Life & Letters


About this Item

Title: Thayer & Eldridge to Walt Whitman, 5 December 1860

Date: December 5, 1860

Whitman Archive ID: loc.00582

Source: Charles E. Feinberg Collection of the Papers of Walt Whitman, 1839–1919, Library of Congress, Washington, D.C. Transcribed from digital images or a microfilm reproduction of the original item. For a description of the editorial rationale behind our treatment of the correspondence, see our statement of editorial policy.

Contributors to digital file: Elizabeth Lorang, Blake Bronson-Bartlett, Eric Conrad, Kathryn Kruger, and Nick Krauter

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Do not for God's sake breathe a word of this to any one even after the papers report it.
December 5, 1860

Dear Father,

We1 go by the board tomorrow or next day2. Please return the check to Mr. Honeybun care of Thayer & Eldridge3. We have fixed your account so that creditors cannot trouble you & so that you owe us but a nominal sum just for appearance sake.—

Our friends would help us but from the condition of our affairs & the prospect of bad business for six or twelve months to come advise us to stop immediately, wind up & begin again.—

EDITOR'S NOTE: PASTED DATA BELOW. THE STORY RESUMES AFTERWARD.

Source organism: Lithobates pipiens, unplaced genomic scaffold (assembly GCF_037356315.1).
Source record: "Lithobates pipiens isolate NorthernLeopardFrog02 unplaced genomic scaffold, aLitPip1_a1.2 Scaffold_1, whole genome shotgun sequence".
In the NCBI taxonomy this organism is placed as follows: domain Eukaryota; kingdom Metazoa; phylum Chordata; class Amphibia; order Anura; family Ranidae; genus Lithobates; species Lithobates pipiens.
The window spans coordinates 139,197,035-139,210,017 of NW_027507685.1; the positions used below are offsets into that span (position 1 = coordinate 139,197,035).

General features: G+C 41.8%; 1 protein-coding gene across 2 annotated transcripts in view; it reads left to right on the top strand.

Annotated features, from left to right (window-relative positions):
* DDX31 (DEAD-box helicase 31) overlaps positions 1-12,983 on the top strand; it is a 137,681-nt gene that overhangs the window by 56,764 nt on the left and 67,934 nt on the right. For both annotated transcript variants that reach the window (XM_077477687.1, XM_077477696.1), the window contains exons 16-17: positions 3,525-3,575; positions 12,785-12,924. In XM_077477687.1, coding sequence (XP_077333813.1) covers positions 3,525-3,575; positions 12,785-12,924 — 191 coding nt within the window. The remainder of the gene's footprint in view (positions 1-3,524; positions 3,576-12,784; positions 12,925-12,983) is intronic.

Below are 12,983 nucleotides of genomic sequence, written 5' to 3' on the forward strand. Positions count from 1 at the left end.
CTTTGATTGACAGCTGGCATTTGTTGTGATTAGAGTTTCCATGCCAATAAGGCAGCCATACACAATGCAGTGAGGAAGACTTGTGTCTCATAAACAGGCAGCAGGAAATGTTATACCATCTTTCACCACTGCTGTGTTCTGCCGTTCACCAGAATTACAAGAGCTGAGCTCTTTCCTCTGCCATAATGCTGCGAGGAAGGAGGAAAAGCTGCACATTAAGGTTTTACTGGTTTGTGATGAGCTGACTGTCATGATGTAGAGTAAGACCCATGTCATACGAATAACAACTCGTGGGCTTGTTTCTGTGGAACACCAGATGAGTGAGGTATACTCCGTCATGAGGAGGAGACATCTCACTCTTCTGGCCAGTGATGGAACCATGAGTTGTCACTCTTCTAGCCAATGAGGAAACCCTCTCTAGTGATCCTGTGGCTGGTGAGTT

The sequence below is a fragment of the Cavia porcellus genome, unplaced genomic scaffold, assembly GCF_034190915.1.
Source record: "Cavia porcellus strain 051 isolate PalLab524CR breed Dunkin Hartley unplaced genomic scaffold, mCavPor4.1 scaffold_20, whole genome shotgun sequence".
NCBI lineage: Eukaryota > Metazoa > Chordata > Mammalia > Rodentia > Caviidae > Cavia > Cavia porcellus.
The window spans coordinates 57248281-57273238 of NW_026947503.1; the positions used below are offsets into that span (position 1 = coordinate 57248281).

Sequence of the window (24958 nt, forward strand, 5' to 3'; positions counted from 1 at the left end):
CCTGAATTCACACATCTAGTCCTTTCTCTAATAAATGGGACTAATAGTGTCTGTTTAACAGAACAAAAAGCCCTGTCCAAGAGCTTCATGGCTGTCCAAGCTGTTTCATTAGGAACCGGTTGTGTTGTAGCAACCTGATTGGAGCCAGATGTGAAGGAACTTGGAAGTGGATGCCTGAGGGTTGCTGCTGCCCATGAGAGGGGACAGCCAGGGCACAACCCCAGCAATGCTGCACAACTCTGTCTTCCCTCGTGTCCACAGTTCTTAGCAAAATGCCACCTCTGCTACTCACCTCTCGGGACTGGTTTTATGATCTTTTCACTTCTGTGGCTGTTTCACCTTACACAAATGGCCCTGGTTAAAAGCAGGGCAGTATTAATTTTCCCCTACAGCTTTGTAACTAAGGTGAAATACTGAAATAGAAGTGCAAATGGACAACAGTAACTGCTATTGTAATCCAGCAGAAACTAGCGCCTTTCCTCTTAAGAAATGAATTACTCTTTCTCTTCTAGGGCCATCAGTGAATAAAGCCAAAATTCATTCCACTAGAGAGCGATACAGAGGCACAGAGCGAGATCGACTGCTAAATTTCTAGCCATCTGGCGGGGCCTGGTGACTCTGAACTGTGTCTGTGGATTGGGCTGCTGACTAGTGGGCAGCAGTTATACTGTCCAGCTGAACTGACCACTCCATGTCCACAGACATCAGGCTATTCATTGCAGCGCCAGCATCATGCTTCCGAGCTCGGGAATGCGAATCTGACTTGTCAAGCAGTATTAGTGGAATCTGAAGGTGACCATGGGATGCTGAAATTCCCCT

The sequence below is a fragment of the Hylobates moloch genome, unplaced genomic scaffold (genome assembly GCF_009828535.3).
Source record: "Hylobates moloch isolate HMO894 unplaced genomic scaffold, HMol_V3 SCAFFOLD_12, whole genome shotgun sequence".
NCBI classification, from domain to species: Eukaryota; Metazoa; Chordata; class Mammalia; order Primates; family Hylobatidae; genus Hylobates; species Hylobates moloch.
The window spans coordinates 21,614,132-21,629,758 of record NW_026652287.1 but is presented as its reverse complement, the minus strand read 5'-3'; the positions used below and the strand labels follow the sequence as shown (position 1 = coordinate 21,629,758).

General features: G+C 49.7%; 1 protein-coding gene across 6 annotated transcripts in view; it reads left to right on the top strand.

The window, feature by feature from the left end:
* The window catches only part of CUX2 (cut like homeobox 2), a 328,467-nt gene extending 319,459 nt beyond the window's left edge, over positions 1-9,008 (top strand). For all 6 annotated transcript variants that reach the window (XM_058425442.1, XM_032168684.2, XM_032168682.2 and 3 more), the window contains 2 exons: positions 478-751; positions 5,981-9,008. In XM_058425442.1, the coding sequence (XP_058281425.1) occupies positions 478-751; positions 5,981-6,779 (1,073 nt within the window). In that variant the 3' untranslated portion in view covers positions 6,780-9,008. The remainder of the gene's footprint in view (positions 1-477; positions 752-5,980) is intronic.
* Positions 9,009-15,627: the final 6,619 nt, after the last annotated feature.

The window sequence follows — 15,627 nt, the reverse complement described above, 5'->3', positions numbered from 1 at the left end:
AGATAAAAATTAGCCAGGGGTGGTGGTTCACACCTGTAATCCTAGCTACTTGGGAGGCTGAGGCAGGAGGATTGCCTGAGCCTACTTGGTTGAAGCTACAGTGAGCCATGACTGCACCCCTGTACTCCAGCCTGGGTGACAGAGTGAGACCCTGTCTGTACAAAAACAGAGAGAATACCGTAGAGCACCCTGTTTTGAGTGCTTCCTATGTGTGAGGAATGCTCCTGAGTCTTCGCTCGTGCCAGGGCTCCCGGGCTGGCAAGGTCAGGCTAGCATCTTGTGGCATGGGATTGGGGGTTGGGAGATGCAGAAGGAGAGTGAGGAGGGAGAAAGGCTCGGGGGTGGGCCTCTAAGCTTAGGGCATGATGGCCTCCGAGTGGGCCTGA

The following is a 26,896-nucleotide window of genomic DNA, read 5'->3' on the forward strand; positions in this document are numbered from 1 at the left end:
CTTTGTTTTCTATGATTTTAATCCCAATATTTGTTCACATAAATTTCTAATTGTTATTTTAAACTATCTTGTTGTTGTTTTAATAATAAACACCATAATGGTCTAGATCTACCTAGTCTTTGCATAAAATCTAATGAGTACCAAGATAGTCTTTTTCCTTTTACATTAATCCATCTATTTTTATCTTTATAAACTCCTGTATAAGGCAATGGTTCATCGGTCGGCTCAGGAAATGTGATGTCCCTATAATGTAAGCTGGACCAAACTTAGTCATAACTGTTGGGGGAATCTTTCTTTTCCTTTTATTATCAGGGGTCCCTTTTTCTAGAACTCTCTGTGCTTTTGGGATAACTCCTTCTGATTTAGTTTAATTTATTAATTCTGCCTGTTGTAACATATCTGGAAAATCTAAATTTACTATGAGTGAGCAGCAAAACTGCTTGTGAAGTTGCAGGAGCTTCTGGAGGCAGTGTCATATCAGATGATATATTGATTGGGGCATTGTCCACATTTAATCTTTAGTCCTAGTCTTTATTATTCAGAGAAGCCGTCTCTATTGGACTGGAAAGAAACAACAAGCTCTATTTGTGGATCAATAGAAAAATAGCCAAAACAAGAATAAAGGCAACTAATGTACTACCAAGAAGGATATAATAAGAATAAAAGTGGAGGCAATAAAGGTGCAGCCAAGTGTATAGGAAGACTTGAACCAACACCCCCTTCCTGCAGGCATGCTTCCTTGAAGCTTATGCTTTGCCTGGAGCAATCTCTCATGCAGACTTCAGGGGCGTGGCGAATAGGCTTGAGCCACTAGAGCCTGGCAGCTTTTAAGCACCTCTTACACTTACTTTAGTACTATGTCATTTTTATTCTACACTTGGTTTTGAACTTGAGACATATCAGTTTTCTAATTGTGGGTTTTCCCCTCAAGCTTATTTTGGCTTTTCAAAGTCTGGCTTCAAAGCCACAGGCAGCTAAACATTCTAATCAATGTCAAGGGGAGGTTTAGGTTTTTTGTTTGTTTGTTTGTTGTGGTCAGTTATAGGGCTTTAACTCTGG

Yours Truly


1. Thayer and Eldridge was the Boston publishing firm responsible for the third edition of Walt Whitman's Leaves of Grass (1860). For more on Whitman's relationship with Thayer and Eldridge, see David Breckenridge Donlon, "Thayer, William Wilde (1829–1896) and Charles W. Eldridge (1837–1903)." [back]

2. By the first week of 1861, Thayer and Eldridge publicly declared bankruptcy. As William Wilde Thayer later remembered in his unpublished autobiography, his publishing firm was "caught with all sails spread, without warning of the storm. Merchants at once began to retrench and reduce liabilities. Capital hid itself. Banks were distrustful. No one knew how the war would end. Books being a luxury, there was no demand. All book firms were 'shaky.' . . . Anti-slavery people were interested in keeping [Thayer and Eldridge] up, but they were forced to call in their funds and most reluctantly let us go down"" (see William Wilde Thayer, "Autobiography of William Wilde Thayer," 22, unpublished manuscript, Feinberg Collection). [back]

3. Whitman was asked to return the advance check he received (and was previously asked not to cash) for his proposed volume of poetry The Banner At Day-Break. Mr. Honeybun worked as Thayer and Eldridge's book-keeper. [back]


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